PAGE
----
It’s been a long cold winter and with record levels of snow and ice in the northeast, many of us have been unable to swing a club for quite a while. Now that spring is in the air, the Masters in on television and the snow birds are returning home, everyone is anxious to get out and play golf. But, with a winter like this one what might one expect when it comes to course conditioning?
With snow cover into the third week in March, maintenance crews, like golfers, haven’t been able to get on the course either. Every course on Long Island has gotten a late start with spring cleanup. Large projects usually slated for the winter months, have been pushed into the spring or postponed indefinitely. Grounds crews will be working hard to make up for some lost time. So it’s likely that conditioning might not be what some would expect right away.
Also, despite popular opinion, extended snow cover is not always a good thing for turf. While a nice winter snow can have an insulating effect, extended periods of snow and ice cover can be problematic. After about 40 days or so of solid ice cover, anaerobic conditions can start to develop under the ice leading to turf damage. This is especially a concern of superintendents managing annual bluegrass greens. Additionally, the rapid freezing and thawing of water soaked turf, like we saw earlier in the winter, may have led to problems as well. So, without boring you with technical talk about things like anoxia, snow mold and crown hydration, don’t be surprised if you see some winter damage as you play around the Island this spring.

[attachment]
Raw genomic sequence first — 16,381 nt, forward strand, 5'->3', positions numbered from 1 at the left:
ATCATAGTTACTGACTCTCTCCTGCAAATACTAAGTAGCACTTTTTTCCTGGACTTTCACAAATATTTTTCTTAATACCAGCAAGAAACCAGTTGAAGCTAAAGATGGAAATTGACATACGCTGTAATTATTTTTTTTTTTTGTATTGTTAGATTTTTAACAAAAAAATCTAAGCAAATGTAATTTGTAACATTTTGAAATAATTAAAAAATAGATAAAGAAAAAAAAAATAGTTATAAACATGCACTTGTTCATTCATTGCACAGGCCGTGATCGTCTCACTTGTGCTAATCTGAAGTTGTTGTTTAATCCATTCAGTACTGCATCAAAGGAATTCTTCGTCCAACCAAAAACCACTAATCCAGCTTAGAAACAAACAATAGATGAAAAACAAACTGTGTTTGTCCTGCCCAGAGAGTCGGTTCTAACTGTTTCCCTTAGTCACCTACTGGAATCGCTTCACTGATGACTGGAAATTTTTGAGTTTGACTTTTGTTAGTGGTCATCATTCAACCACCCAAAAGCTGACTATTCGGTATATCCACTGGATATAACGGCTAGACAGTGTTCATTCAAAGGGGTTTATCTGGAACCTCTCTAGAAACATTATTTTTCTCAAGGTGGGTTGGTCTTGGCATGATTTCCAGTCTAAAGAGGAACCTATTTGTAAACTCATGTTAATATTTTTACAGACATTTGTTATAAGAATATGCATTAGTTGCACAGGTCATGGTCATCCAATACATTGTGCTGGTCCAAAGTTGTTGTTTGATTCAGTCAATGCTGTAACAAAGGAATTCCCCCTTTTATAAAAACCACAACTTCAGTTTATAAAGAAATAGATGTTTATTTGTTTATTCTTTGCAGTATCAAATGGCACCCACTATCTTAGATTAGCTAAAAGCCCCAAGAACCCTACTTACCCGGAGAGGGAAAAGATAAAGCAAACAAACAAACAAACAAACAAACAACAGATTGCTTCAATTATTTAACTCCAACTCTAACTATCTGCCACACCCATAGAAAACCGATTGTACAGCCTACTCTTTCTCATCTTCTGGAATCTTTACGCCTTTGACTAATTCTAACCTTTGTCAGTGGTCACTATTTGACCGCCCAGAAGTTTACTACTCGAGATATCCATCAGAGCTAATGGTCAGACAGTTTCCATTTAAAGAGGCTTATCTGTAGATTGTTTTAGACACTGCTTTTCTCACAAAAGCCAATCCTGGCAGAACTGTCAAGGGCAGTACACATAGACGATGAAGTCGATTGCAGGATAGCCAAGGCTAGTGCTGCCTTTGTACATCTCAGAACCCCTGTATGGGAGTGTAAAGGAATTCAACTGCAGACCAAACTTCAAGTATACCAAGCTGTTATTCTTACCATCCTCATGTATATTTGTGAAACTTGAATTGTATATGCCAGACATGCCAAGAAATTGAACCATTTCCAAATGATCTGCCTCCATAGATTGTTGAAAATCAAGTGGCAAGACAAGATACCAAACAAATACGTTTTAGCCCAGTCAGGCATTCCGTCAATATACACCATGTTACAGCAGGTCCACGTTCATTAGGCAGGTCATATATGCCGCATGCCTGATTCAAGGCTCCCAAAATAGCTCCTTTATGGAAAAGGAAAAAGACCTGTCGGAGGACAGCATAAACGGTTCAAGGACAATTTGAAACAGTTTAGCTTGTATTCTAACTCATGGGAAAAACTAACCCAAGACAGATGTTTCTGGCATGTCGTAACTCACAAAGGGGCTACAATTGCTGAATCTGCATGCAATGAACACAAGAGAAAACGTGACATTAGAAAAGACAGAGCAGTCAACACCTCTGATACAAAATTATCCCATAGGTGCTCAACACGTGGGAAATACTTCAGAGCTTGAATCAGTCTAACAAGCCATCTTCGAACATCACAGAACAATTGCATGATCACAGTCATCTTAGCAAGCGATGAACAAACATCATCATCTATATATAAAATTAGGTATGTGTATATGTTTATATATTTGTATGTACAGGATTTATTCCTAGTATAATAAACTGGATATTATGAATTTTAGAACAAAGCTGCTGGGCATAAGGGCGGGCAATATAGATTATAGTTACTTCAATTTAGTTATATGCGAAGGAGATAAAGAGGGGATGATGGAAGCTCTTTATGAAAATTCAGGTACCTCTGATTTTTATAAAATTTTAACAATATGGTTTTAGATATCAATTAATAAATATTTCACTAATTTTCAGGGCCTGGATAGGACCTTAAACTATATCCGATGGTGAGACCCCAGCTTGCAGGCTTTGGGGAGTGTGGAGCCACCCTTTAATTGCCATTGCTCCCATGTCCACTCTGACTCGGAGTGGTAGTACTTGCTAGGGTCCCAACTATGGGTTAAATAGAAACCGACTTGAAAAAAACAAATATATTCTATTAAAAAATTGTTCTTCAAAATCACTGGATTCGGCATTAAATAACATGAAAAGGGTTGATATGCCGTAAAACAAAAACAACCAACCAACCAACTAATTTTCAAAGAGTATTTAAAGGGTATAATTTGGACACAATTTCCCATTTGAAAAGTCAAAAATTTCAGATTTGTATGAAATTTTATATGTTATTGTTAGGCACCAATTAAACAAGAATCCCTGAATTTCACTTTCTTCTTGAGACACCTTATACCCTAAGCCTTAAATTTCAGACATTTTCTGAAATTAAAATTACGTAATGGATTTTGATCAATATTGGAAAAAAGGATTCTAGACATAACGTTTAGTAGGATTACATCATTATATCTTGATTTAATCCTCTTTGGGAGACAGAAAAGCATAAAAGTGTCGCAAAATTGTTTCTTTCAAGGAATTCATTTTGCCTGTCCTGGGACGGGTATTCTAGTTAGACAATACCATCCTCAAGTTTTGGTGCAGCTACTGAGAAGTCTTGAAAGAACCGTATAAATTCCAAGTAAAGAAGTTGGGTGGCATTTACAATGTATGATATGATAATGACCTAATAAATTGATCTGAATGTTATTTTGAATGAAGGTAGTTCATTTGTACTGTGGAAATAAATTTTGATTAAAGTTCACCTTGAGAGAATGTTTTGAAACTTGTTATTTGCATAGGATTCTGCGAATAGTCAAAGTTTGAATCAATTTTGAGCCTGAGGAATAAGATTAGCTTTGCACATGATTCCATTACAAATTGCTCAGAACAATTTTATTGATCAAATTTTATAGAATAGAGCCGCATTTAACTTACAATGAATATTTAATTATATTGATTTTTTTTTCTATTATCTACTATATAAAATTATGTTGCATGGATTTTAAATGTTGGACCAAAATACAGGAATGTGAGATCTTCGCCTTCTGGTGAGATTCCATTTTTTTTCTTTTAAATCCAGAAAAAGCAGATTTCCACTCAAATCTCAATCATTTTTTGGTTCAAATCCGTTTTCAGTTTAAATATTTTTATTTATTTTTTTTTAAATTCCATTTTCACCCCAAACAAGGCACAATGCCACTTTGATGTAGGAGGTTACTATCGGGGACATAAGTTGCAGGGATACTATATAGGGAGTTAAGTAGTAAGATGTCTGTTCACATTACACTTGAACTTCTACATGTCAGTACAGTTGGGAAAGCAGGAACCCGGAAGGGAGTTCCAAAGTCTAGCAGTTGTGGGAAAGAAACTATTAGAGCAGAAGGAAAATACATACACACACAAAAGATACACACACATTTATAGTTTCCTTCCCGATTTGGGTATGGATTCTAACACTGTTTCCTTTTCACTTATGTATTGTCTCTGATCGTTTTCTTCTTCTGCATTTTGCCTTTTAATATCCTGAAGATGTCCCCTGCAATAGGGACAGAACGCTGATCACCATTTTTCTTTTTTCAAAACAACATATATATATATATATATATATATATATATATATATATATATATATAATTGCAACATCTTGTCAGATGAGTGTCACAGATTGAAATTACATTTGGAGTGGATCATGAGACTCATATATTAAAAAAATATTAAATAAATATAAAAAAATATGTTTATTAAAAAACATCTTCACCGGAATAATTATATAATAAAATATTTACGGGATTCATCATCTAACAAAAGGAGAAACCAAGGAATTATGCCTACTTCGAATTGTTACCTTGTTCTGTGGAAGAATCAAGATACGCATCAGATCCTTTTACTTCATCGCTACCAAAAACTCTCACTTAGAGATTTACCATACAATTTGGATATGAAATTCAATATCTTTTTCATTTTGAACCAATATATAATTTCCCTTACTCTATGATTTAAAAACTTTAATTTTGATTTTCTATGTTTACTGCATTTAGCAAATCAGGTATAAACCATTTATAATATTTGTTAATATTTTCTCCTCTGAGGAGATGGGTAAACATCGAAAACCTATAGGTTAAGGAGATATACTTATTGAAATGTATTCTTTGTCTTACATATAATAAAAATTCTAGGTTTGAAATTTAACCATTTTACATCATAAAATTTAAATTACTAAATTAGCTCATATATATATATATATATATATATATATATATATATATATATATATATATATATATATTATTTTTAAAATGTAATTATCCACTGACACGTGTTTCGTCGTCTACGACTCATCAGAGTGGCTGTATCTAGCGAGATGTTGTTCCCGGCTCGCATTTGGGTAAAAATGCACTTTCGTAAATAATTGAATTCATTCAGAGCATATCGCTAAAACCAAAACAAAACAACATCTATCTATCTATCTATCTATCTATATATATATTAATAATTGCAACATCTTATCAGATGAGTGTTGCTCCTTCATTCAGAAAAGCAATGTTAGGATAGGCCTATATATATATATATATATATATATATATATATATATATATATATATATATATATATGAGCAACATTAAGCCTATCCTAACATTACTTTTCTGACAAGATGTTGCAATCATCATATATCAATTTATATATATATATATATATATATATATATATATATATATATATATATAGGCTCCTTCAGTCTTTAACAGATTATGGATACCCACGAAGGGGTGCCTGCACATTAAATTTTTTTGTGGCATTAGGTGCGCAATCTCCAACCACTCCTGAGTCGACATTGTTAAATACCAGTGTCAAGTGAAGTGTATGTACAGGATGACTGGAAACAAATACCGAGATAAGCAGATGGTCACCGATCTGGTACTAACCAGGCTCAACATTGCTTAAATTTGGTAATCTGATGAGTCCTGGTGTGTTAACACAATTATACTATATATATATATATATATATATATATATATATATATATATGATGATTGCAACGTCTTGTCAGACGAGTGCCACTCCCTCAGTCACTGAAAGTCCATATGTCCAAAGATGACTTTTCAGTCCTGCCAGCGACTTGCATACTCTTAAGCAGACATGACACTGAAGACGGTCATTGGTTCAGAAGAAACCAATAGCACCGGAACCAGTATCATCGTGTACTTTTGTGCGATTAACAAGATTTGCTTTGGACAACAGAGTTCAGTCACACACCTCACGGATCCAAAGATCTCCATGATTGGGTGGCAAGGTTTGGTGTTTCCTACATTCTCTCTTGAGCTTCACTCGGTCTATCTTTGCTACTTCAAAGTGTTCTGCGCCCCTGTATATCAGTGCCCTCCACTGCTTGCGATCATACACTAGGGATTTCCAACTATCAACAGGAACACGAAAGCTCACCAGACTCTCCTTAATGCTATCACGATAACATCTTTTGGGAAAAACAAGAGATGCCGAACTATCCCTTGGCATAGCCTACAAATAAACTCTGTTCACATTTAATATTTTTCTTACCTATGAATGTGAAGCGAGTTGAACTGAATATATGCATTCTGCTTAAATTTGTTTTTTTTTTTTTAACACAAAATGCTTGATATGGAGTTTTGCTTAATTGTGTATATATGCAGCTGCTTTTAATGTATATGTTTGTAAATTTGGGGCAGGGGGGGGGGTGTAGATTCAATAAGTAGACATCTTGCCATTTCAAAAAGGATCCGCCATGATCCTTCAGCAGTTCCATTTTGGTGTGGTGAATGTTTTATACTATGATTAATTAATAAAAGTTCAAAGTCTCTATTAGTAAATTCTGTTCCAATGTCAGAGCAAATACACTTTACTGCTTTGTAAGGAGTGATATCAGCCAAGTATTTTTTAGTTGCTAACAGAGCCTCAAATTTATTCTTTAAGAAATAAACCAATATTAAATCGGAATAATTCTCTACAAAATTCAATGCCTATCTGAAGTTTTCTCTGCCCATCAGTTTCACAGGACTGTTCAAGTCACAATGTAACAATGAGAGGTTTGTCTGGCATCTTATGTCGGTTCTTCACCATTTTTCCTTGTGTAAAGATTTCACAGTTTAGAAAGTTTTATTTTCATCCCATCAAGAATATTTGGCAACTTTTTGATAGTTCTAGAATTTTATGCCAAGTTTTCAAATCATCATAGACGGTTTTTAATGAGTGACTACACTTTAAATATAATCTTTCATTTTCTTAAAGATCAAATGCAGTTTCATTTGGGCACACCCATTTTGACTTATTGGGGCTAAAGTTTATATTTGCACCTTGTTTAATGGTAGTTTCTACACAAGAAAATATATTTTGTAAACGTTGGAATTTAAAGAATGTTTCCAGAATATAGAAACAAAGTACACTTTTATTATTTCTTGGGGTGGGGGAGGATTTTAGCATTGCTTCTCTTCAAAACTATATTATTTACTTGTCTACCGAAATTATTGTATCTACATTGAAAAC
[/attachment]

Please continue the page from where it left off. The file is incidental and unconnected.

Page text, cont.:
Here at Pine Ridge, our greens, tees and fairways are predominately creeping bentgrass. While bent takes a longer time to green up and get growing in the early spring, it is far more tolerant of winters like the one we just had than annual bluegrass. We are expecting minimal issues and another great year in 2016. As always, our team is will be working hard to treating all our guests to a fun and enjoyable golf experience. Hope to see you out there soon.